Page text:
Of the two, I should say that Gladstone was the more unforgettable as a personality. I take as the test what one would have thought of each if one bad met him in a train without knowing who lie was. In such circumstances Gladstone, I am convinced, would have struck me as one of the most remarkable men I had ever met, and would have soon reduced me to a speechless semblance of agreement. Lenin, on the contrary, might, I think, have seemed to me at once a narrow-minded fanatic and a cheap cynic. I do not say that this judgment would have been just; it would have been unjust not positively, but by what it would have omitted. When I met Lenin, I had much less impression of a great man than I had expected; my most vivid impressions were of bigotry and Mongolian cruelty. When I put a question to him about socialism in agriculture, he explained with glee how he had incited the poorer peasants against the richer ones, “and they soon hanged ihem from the nearest tree — ha! ha! ha!” His guffaw at the thought of those massacred made my blood run cold.

The qualities which make a political leader were less obvious in Lenin than in Gladstone. I doubt whether he could have become a leader in quieter times. His power depended upon the fact that, in a bewildered and defeated nation, he, almost alone, had no doubt, and held out hopes of a new sort of victory in spite of military disaster. He seemed to demonstrate his gospel by cold reasoning, which invoked logic as his ally. In this way the passion of his followers came to appear, to them as to him, to have the sanction of science, and to be the very means by which the world was to be saved. Robespierre must have had something of the same quality.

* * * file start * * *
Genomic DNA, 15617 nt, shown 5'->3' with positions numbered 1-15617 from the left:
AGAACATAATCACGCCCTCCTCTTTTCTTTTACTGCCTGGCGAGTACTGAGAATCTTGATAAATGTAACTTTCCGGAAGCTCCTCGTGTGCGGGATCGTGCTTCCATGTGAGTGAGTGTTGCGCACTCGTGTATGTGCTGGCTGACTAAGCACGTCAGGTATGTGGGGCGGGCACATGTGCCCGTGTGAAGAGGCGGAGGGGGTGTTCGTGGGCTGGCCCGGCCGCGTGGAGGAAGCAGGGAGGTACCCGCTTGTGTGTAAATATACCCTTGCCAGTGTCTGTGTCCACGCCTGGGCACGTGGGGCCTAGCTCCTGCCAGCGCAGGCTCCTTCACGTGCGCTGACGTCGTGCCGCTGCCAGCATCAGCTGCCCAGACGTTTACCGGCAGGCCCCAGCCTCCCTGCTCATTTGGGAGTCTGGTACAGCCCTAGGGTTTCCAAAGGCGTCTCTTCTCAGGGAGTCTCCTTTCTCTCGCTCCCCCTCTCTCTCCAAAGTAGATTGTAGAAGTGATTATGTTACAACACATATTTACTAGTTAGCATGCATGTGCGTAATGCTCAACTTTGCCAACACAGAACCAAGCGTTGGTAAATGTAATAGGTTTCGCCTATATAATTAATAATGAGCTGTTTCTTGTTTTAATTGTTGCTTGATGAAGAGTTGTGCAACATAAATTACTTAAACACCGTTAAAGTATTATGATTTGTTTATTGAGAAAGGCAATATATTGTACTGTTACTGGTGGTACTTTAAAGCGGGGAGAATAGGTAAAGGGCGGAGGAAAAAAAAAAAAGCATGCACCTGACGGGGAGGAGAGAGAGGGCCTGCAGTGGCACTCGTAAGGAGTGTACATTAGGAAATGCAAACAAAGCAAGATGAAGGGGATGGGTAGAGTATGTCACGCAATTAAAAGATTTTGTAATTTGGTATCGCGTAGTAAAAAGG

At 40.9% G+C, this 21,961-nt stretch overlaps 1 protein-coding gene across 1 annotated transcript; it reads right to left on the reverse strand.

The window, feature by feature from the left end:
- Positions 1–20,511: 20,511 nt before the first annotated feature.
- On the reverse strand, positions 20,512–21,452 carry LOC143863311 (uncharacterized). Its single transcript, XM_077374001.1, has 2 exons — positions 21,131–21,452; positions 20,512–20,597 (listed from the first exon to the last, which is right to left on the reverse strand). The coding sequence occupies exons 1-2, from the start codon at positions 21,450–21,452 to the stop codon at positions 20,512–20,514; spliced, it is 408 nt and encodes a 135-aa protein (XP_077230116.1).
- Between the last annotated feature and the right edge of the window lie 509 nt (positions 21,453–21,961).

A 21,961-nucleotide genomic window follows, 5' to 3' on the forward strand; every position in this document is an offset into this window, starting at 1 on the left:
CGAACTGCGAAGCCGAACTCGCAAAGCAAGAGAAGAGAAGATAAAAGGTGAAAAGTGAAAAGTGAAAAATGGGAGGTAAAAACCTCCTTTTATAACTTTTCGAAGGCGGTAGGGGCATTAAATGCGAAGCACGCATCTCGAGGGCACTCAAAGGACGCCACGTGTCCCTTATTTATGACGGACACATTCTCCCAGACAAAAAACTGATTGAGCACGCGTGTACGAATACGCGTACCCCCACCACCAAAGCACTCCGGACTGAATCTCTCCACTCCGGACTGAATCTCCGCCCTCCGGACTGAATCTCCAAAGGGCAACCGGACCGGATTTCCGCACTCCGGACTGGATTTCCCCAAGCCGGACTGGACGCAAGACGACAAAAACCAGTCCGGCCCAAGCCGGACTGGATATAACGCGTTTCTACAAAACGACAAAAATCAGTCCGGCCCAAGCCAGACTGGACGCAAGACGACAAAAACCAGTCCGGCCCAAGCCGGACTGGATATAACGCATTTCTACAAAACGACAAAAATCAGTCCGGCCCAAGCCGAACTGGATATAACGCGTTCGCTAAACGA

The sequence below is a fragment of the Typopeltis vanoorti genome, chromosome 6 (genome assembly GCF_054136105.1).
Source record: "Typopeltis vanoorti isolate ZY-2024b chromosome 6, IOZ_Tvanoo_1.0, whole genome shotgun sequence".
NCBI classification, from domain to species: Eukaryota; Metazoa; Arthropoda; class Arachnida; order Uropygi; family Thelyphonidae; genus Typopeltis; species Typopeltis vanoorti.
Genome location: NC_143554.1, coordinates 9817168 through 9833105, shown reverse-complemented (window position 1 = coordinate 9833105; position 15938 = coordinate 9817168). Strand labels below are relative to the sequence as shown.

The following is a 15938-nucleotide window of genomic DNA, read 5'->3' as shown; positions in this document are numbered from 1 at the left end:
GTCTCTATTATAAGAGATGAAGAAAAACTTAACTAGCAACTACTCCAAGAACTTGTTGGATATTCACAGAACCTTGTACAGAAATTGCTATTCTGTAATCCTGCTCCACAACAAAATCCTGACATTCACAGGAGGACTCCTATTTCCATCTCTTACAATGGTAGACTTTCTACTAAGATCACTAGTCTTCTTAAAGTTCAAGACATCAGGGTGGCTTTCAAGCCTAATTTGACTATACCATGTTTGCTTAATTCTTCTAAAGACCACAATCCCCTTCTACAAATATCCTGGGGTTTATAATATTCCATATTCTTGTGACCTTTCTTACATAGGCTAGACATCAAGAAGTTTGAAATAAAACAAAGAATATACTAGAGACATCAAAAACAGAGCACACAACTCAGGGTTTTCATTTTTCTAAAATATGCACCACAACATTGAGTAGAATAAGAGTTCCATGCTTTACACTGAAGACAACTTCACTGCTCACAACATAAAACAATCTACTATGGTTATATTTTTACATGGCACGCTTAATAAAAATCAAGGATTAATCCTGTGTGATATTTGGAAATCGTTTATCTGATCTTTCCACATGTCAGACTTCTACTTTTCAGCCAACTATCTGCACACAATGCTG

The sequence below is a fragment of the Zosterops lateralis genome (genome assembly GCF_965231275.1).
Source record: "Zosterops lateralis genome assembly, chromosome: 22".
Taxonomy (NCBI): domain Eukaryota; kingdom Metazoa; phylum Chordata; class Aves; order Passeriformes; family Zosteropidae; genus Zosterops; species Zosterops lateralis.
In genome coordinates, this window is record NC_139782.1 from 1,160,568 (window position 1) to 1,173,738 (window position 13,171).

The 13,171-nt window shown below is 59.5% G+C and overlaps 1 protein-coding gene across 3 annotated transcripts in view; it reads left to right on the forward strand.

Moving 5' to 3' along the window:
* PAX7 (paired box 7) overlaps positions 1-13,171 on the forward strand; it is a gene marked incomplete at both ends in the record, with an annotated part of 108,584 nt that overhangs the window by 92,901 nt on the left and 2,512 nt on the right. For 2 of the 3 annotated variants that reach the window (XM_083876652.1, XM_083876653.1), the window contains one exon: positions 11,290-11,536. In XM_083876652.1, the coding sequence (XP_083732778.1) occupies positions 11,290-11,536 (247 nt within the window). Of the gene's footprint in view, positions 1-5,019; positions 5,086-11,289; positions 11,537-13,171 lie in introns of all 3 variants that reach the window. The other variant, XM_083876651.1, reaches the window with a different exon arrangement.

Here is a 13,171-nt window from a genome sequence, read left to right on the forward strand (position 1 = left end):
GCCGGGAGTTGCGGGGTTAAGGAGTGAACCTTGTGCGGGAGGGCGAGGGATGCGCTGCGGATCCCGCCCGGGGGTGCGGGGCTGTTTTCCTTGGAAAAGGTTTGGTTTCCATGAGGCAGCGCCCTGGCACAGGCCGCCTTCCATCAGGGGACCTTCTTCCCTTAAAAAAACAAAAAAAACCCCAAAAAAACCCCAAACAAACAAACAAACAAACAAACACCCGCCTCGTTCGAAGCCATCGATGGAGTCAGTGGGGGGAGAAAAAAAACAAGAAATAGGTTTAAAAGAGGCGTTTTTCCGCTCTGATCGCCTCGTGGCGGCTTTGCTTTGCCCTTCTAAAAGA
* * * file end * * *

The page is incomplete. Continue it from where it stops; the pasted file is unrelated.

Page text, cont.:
I have spoken of men who were eminent in one way or another. But in actual fact I have been quite as often impressed by men and women of no eminence. What I have found most unforgettable is a certain kind of moral quality, a quality of selfforgetfulness, whether in private life, in public affairs, or in the pursuit of truth. I had at one time a gardener who could neither read nor write, but was a perfect type of simple goodness, such as Tolstoy loved to depict among peasants.

A man whom, on account of his purity of heart, I shall never forget, was E. D. Morel. As a shipping clerk in Liverpool, he became aware of the horrors in King Leopold’s exploitation of the Congo. In order to make his knowledge public, he had to sacrifice his position and means of livelihood. Singlehanded at first, he gradually, in spile of opposition from all the governments of Europe, roused public opinion and compelled reform. The new consideration which he had thus won for himself he sacrificed to pacifism in the war, during the course of which he was sent to prison. He lived until shortly after the formation of the first Labor Government, from which Ramsay MacDonald excluded him in the hope of causing his own pacifist past to be overlooked. Worldly success seldom comes to such men, but they inspire love and admiration, in those who know them, surpassing what is given to those who are less pure of heart.